2007-2008 2006-2007 2005-2006 2004-2005 2003-2004 2002-2003 2001-2002 2000-2001 1999-2000 1998-1999 1997-1998
1996-1997 1995-1996 1994-1995 1993-1994 1992-1993 1991-1992 1990-1991 1989-1990 1988-1989 1987-1988 1986-1987
< Thumbnails < Last | Next >


Gerhard Richter
Lilies, 2000
Oil on canvas
68 x 80 x 3.1 cm
Purchased 2002
© Courtesy of Gerhard Richter, Marian Goodman Gallery, New York

Gerhard Richter began his career as a muralist in East Germany during the post-war years. In 1961 he moved to West Germany and became active in the contemporary art world centred around Cologne and Dusseldorf. Using published images and family photographs, he began making the first of his many celebrated photo-realist paintings, recognizable by their distinctive blurred look. Over the years his work has reflected - or at least has seemed to reflect - a wide range of influences, including Pop Art, Minimalism, Abstraction, Neo-Expressionism, and Conceptualism. Austerely critical of himself and of the practice of art in general, Richter has in fact consistently eluded all "isms."

In his photo-realist paintings Richter has frequently turned to traditional subjects: portraits and self-portraits, landscapes, and still-lifes. Lilies is a still-life depicting a bouquet of white lilies in a glass vase placed on a table. The image is devoid of clear outlines and verges on the abstract. A strong light source outside the picture illuminates the flowers from above, casting a broken pattern of shadows on the surface of the table. The canvas is divided into an upper field and a lower field. The space above the line of the table may be seen as representing the material world, where things possess measurable volume. Below the line, in the immaterial realm of shadows, the vase, flowers, and leaves are transformed, seeming almost to disintegrate and merge into the creamy yellow surface of the table. Viewed within the context of the "Vanitas" tradition, which has exerted a strong hold on Richter's imagination, Lilies is symbolic of the fragility of life and the vanity of worldly desires in the face of death's inevitability. While the artist seeks to capture the fleeting beauty of the flowers, the blurring of the image makes visible the passage of space and time.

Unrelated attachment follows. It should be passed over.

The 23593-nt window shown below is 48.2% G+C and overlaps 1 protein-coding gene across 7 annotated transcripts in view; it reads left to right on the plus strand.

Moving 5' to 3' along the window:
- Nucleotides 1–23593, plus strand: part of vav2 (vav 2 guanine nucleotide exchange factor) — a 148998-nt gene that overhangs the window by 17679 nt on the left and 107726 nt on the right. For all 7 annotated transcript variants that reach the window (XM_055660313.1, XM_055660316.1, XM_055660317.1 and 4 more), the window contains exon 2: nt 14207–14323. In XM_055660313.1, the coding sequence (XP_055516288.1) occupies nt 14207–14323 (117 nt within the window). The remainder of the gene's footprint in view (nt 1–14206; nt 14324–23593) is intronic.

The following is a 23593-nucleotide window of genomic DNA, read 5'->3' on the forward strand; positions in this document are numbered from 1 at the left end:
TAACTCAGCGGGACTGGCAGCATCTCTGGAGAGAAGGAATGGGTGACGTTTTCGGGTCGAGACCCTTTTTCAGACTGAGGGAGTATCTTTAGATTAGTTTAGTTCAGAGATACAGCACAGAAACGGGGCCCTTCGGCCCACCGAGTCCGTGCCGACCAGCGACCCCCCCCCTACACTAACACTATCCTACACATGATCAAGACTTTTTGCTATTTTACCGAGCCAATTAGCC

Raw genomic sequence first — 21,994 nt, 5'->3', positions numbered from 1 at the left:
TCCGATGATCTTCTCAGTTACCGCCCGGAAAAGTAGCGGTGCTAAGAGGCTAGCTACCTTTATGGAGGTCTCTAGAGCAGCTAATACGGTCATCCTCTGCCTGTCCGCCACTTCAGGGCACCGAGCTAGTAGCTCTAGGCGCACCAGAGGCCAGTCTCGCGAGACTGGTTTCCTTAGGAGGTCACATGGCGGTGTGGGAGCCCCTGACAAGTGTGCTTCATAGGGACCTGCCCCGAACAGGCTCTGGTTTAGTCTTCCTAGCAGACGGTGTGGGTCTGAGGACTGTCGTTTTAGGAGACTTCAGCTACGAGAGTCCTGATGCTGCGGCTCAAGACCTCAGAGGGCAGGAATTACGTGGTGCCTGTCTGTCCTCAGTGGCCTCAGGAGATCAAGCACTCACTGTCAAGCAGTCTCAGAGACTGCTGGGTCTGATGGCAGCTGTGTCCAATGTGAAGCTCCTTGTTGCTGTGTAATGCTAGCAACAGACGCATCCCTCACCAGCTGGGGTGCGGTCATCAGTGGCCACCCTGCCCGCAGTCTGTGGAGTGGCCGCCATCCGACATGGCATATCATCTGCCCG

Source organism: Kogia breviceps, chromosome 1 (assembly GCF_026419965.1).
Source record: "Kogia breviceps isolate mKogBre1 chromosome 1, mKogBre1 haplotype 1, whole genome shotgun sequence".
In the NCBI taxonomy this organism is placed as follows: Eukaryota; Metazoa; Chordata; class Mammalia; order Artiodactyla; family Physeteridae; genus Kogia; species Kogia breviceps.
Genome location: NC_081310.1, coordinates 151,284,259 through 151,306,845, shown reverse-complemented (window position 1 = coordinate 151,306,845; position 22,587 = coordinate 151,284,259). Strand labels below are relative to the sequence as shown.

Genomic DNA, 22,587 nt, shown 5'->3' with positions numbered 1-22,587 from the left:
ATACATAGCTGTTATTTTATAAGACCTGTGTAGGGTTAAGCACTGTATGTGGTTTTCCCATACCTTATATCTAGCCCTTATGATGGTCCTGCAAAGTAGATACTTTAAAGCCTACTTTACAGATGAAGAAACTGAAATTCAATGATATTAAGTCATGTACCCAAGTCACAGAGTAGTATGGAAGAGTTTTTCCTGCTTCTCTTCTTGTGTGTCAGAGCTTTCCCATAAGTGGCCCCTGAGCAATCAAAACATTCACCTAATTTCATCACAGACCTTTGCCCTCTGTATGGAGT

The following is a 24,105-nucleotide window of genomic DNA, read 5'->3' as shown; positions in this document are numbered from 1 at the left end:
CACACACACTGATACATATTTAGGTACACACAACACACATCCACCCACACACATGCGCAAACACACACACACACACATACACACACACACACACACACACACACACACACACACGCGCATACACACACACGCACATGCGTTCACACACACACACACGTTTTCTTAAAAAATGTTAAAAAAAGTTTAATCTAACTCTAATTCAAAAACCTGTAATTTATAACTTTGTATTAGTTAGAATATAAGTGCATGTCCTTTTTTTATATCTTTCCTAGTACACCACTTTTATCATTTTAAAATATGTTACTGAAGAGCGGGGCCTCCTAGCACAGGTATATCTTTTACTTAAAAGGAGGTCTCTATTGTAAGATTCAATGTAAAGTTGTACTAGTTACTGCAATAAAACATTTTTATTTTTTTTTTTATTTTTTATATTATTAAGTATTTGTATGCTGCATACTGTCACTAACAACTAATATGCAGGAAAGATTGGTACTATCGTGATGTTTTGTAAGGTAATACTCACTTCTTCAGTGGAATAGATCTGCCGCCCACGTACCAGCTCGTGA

The candidum lily, also known as the Madonna lily, is a traditional Christian symbol of purity, chastity, and virginity, often associated with the Virgin Mary and included in depictions of the Annunciation. It is significant, in this regard, that the palette of Lilies resembles that of Richter's 1973 series of paintings titled Annunciation after Titian, all based on Titian's Annunciation in the Scuola di San Rocco in Venice. Out of his great admiration for Titian's masterpiece and his fascination with its subject, Richter wished to somehow possess it by copying it. In Lilies he seems to be returning to the challenge of possessing the Titian. This time, however, he has extracted only a detail from it and recast it as a still-life, in order to express what would be, in his terms, the "beautiful truth" within it. Although he is not religious himself, Richter believes that religious images "still speak to us. We continue to love them, to use them, to have need of them."